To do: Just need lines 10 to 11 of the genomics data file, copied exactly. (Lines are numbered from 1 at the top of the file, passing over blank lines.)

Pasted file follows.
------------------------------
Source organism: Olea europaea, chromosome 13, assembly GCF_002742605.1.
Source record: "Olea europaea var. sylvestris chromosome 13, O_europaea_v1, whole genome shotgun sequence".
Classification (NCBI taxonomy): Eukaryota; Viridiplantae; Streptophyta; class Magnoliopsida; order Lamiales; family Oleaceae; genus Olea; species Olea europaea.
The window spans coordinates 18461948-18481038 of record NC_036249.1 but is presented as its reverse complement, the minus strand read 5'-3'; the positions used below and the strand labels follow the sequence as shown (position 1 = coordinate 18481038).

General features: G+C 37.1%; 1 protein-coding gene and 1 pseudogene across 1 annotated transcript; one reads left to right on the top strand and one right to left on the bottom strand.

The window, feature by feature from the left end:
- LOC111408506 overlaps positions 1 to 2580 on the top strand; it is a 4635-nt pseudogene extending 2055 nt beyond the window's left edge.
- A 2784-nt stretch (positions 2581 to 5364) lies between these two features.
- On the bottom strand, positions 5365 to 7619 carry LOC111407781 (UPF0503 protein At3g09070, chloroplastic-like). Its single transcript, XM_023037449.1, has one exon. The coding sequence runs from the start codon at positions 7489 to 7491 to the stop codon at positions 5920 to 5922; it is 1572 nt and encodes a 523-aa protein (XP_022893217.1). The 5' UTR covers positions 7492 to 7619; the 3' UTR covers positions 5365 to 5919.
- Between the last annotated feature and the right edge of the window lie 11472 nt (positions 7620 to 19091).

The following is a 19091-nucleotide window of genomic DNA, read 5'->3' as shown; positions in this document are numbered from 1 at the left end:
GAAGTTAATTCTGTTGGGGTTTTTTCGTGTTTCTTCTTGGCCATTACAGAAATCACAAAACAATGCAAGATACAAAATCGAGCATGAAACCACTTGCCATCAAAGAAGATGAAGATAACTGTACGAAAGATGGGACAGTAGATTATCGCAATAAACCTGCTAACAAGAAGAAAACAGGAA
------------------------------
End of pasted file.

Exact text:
- Between the last annotated feature and the right edge of the window lie 11472 nt (positions 7620 to 19091).

The following is a 19091-nucleotide window of genomic DNA, read 5'->3' as shown; positions in this document are numbered from 1 at the left end: